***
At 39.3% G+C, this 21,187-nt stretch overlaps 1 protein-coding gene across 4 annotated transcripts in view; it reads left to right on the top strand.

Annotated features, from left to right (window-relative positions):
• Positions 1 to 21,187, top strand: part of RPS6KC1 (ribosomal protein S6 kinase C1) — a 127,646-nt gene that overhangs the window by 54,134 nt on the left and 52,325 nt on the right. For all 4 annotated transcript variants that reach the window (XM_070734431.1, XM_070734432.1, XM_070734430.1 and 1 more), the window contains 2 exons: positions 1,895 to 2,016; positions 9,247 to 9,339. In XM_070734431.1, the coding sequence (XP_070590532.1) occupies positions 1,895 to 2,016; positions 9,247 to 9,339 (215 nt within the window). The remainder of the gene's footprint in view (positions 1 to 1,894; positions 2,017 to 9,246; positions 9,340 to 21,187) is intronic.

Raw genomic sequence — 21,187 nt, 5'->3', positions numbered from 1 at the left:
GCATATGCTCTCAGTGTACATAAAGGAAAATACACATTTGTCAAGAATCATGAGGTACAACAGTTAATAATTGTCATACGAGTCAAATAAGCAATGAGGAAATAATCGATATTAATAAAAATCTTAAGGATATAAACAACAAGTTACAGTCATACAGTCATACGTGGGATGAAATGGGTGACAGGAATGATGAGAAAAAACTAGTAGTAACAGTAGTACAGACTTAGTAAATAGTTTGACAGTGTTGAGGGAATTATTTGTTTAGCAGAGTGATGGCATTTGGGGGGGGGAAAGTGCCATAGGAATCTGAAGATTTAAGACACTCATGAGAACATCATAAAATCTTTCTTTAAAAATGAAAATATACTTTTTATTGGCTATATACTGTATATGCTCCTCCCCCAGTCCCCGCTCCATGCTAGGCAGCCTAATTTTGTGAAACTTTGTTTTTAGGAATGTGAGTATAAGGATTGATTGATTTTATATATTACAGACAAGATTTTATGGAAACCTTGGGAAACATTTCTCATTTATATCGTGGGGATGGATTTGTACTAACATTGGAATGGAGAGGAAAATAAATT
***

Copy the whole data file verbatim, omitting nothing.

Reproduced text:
At 39.3% G+C, this 21,187-nt stretch overlaps 1 protein-coding gene across 4 annotated transcripts in view; it reads left to right on the top strand.

Annotated features, from left to right (window-relative positions):
• Positions 1 to 21,187, top strand: part of RPS6KC1 (ribosomal protein S6 kinase C1) — a 127,646-nt gene that overhangs the window by 54,134 nt on the left and 52,325 nt on the right. For all 4 annotated transcript variants that reach the window (XM_070734431.1, XM_070734432.1, XM_070734430.1 and 1 more), the window contains 2 exons: positions 1,895 to 2,016; positions 9,247 to 9,339. In XM_070734431.1, the coding sequence (XP_070590532.1) occupies positions 1,895 to 2,016; positions 9,247 to 9,339 (215 nt within the window). The remainder of the gene's footprint in view (positions 1 to 1,894; positions 2,017 to 9,246; positions 9,340 to 21,187) is intronic.

Raw genomic sequence — 21,187 nt, 5'->3', positions numbered from 1 at the left:
GCATATGCTCTCAGTGTACATAAAGGAAAATACACATTTGTCAAGAATCATGAGGTACAACAGTTAATAATTGTCATACGAGTCAAATAAGCAATGAGGAAATAATCGATATTAATAAAAATCTTAAGGATATAAACAACAAGTTACAGTCATACAGTCATACGTGGGATGAAATGGGTGACAGGAATGATGAGAAAAAACTAGTAGTAACAGTAGTACAGACTTAGTAAATAGTTTGACAGTGTTGAGGGAATTATTTGTTTAGCAGAGTGATGGCATTTGGGGGGGGGAAAGTGCCATAGGAATCTGAAGATTTAAGACACTCATGAGAACATCATAAAATCTTTCTTTAAAAATGAAAATATACTTTTTATTGGCTATATACTGTATATGCTCCTCCCCCAGTCCCCGCTCCATGCTAGGCAGCCTAATTTTGTGAAACTTTGTTTTTAGGAATGTGAGTATAAGGATTGATTGATTTTATATATTACAGACAAGATTTTATGGAAACCTTGGGAAACATTTCTCATTTATATCGTGGGGATGGATTTGTACTAACATTGGAATGGAGAGGAAAATAAATT